This post was originally published on February 7, 2016 and updated August 4, 2020.
Anyone involved in training knows full well the benefits of delivering virtual training remotely. The tool that often comes to mind for organizing virtual learning online classes is web conferencing, think Zoom. At first sight, this seems to fit the bill but when taking a closer look, it becomes clear these tools only provide part of the overall solution required; an instructor that has gone along this path will know that while web conferencing has come to be the standard for demonstrations and webinars, it doesn’t address the more tricky challenges of managing and conducting courses, such as simulating a physical classroom experience or creating virtual lab computing environments.
For a physical classroom experience, for example, the instructor will often want to view a student’s screen, sometimes following a request for assistance, and at other times, will just want to circulate around the class and glance over a student’s shoulder, all without involving other class members. This is something that web conferencing can’t do. Furthermore, conferencing requires the student to initiate screen sharing that takes away the instructor’s absolute control of the situation. The biggest challenge, however, comes when trying to create and provision the computing environments needed for technical training sessions where participants need to learn to use enterprise systems, administration or development tools through hands-on experience. This takes a tremendous amount of time and resources when organizing either a physical or virtual classroom. Beyond this, the instructor may encounter problems once the class has started that may require environment changes like configuration tweaks, adding servers or provisioning more memory.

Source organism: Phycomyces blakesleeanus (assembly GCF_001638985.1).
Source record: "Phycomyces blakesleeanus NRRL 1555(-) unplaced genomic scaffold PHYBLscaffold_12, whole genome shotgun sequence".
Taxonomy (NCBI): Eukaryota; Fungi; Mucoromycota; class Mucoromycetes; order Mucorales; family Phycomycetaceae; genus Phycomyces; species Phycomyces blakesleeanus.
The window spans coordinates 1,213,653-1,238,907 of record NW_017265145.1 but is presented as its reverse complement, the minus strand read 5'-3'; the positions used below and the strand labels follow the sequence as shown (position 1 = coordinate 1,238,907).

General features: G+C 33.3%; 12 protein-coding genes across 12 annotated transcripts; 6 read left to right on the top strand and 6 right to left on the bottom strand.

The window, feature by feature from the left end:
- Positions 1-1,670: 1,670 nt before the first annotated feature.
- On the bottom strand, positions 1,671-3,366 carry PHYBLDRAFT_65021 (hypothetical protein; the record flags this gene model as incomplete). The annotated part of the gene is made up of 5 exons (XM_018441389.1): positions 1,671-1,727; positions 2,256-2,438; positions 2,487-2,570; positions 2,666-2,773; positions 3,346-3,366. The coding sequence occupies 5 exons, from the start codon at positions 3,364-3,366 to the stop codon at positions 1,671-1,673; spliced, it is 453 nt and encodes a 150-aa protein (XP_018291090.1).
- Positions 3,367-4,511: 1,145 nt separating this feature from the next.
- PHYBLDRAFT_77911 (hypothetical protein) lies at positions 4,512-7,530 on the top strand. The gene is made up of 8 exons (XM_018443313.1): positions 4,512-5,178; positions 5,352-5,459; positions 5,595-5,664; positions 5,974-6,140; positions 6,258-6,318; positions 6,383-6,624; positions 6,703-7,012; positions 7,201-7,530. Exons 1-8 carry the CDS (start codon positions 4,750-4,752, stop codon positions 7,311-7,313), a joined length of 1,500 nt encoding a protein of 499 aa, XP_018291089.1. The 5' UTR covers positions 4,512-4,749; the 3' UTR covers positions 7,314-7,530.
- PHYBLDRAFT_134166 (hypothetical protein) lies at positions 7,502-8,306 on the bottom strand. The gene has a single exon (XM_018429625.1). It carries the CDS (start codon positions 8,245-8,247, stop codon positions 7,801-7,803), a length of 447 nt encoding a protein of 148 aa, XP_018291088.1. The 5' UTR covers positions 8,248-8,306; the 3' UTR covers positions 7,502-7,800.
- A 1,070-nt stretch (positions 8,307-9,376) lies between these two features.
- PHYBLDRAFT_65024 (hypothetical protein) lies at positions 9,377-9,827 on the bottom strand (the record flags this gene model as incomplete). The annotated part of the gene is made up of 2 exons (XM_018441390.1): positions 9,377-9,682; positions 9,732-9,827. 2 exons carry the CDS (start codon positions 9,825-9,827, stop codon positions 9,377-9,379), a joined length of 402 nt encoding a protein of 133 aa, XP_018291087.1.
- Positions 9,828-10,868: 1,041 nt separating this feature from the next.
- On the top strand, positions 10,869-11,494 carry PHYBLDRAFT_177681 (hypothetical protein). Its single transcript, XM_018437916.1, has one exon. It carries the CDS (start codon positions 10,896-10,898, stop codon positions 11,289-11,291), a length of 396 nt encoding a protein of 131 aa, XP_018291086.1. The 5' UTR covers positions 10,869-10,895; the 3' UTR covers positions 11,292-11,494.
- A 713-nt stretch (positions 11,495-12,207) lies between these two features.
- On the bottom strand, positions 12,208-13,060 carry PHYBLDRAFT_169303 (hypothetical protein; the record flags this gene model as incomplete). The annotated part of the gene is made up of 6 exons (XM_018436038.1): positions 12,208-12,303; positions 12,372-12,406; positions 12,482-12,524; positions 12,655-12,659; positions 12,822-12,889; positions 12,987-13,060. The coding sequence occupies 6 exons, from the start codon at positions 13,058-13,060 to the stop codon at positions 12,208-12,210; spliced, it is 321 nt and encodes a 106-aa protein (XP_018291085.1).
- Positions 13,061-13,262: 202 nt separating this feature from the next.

Addressing the Primary Problems
CloudShare’s cloud-based training solution powers thousands of software training sessions each month, from large-scale events to impromptu meetups and online virtual classes. Instructors are able to roll out virtual classrooms in minutes through the CloudShare platform.
Below is an example of how CloudShare is allowing training professionals to create a virtual classroom that is identical to the best local classroom experience.
CloudShare is a dedicated cloud-based training platform that addresses not just hardware logistics but all the complexities of training infrastructure. Tasks that would take many man-days of work can be rolled out in record time.
Virtual training environments are prepared and fired up in a matter of minutes complete with all the necessary training configuration. Prior to a training session, instructors login to the CloudShare platform and build one master virtual environment using CloudShare’s gallery of pre-configured virtual machine templates. Alternatively, training environments can be created from scratch by uploading customized virtual machines to a new or existing CloudShare environment, or by selecting a standalone server and virtual machines, also available within the template library.